An important decision a clinician must determine is whether to investigate the local core muscles, in particular the lumbar multifidi, in Anthony.  It has been noted in the literature that lower back pain may inhibit the multifidus, and their optimal function may not have returned once the pain has been dissipated.  However, one must determine the factors driving the lumbar spine to malalignment.  A segment that is misaligned makes it difficult for the muscles that are attached to it, to contract correctly.  Also, alignment leads to poor form closure and adds further to excessive motion.  Therefore, careful observation is required of the impact of correcting drivers on lumbopelvic control.  In particular, during a dynamic task, such as back extension, the lumbar spine must demonstrate dynamic control.  As mentioned earlier, the lumbar segments must individually extend without any secondary rotation.  This requires proper motor control to ensure motion is occurring in slow eccentric fashion at each segment.  This occurs with the deep muscle system of the lumbar multifidi firing, with the superficial muscle system of the abdominals eccentrically lengthening in order to let this mechanics occur.

At the time of the examination, correction of C7 and T4 restored optimal alignment with no hinge to any segment in the lumbar region, thus from a motor control perspective, there was no need to assess the lumbar region further, nor was an assessment of multifidus required at this time.

In order to satisfy the patient’s cognitive belief that ‘there is decreased local core muscle recruitment’, dynamic segmental control tests were done.  Resisted shoulder flexion was applied, and the ability of the lumbar spine to maintain control was noted.  The patient was able to maintain lumbar neutral alignment with application of shoulder flexion resistance.  This demonstrates that the multifidus is able to turn on automatically and thus does not require motor control retraining, and we can move on to strengthening and conditioning of the multifidus.

  • Diane’s comment:

    Prior to treatment of the driver(s), usually a correction of the driver(s) is required for the recruitment strategy of the deep system of the lumbar spine to optimize. Here, you are saying that no correction of C7 and TR4 was necessary for optimal control of the lumbar spine.  I would suggest; therefore, that he had a good strategy for arm elevation as opposed to backward bending. Perhaps the lack of control would have shown up if the resistance to loading had been done in more lumbar extension.

  • Emil's comment:

    To justify why arm loading was chosen to assess dynamic control of the lumbar spine: It has been shown that a feed forward response of the deep muscular system in the trunk in anticipation of a load to the extremities.  With resistance of shoulder flexion, the deep muscle stabilizers should initiate right away.

In summary, motor control training, despite the patient’s beliefs, was not a requirement for restoration of his ‘local core muscle recruitment’. This was shown by the ability of the lumbar spine to have proper neuro biomechanics when his drivers were corrected.  Additional validation was done when the patient was able to maintain proper lumbar control during a resisted shoulder flexion test.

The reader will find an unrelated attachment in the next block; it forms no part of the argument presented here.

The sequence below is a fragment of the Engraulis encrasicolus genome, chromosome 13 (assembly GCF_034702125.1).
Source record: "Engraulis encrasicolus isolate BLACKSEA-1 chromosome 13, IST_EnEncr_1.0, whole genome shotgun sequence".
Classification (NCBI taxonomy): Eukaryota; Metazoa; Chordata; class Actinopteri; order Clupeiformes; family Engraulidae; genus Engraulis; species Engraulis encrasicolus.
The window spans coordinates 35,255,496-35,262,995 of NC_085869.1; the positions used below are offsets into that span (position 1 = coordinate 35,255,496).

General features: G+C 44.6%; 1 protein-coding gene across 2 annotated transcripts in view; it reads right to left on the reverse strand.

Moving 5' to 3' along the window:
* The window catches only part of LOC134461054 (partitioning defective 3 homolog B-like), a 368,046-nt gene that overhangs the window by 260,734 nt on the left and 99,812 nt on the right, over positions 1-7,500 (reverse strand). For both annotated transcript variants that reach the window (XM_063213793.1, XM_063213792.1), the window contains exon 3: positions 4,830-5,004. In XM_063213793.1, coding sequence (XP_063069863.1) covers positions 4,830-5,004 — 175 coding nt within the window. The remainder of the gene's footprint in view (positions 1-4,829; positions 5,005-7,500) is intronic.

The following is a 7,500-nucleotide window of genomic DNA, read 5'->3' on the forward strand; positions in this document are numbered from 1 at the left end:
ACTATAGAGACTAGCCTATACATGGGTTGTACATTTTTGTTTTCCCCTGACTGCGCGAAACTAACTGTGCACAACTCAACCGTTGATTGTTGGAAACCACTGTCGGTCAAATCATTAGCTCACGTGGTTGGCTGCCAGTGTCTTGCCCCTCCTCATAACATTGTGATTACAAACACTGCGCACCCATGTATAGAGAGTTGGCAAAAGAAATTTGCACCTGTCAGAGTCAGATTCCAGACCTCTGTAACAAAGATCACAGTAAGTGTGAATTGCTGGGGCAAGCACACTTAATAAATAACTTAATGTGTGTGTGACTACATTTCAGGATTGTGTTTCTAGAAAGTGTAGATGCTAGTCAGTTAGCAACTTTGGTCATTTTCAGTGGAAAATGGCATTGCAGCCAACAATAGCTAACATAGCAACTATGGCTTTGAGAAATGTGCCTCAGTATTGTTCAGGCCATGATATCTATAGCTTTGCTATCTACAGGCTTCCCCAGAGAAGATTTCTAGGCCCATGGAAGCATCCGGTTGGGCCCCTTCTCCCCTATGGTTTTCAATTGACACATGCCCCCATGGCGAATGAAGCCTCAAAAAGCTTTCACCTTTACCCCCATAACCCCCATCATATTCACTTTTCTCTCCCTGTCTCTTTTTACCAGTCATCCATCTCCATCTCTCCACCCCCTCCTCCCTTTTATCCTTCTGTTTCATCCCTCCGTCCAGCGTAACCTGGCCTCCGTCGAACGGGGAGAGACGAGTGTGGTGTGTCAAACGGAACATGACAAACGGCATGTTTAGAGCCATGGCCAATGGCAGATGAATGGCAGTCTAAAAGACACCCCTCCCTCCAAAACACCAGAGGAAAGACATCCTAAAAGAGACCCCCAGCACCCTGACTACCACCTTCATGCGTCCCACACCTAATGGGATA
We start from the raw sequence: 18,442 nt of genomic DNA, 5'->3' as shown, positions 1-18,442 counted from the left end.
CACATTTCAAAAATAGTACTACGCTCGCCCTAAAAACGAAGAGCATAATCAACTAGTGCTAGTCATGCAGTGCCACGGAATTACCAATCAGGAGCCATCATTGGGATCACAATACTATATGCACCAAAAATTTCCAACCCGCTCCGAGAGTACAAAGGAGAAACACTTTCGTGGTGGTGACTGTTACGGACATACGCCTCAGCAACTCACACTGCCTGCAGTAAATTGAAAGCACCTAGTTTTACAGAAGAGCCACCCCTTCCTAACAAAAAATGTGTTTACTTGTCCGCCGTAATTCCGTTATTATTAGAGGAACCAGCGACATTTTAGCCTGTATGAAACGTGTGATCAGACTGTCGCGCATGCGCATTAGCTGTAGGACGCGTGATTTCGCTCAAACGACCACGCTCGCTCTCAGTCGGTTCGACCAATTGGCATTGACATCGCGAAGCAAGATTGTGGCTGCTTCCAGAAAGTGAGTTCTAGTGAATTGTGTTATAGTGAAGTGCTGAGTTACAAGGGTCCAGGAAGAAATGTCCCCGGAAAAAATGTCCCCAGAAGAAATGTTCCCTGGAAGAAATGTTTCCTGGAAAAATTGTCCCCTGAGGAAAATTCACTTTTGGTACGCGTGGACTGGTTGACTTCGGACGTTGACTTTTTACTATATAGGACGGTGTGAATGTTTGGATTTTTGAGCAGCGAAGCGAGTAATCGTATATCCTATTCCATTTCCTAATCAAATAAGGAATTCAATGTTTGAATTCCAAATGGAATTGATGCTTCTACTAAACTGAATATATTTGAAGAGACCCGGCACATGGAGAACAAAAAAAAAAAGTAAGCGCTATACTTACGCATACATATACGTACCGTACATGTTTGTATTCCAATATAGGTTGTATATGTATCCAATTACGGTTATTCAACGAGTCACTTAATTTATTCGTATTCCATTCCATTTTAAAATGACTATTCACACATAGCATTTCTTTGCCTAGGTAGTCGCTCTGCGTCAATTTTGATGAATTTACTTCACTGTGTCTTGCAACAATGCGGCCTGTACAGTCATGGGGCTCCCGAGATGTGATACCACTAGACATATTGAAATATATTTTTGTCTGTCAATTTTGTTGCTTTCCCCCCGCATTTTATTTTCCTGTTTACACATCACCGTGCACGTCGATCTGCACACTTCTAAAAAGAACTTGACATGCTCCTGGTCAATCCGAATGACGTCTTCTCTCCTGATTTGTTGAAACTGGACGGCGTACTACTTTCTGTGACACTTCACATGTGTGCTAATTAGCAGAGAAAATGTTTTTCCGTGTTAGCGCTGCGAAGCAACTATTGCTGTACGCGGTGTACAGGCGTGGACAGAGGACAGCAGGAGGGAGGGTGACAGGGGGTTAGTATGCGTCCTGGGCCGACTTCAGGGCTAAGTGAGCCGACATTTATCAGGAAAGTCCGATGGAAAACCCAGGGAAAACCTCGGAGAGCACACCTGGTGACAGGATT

• Diane’s comment:

    Different task though, so the control he demonstrated without the drivers corrected in this task may merely mean that he had a better strategy for this type of loading.

  • Emil's response:

    You are right, shoulder flexion was not associated with his meaningful task, and was merely assessing his ability to turn on the deep muscular system, but did not assess it during the meaningful task.

Further Assessment of the Drivers, including Vector Analysis

Further assessment is required for each region that was deemed to be a driver. The underlying impairment affecting the driver must be further assessed, as the impairment may be articular, neural, myofascial or visceral.

Active mobility tests carefully examine the ability of the driver to move correctly without compensation.  Active listening may be utilized to feel the amplitude of range of motion that is ‘easy’, non-resistant and effortless. Active control tests assess the ability of the driver to remain in neutral when a force is applied.  Passive control tests are indicated if there is a history of trauma to the driver.  These tests examine the integrity of the passive structures (ligaments, capsule, discs, etc.) to resist shear, or other non-physiological motions, at a joint .  Finally, passive mobility tests are utilized to assess available passive range of motion. Passive listening for the location, length and quality of restrictive vectors provides further information as to the underlying system impairment(s).  If the movement is affected, a correction is attempted, and the Physical Therapist carefully feels for a vector that is limiting the ability to restore normal range of motion. Critical components for the physical therapist to be aware of is the angle of direction and when does the pull occur. A systematic approach of determining if a pull is more anterior, posterior or within the cavity, will give a PT a better picture which structure may be affected.   The quicker onset of a pull suggests a more local vector versus pull that takes longer to occur.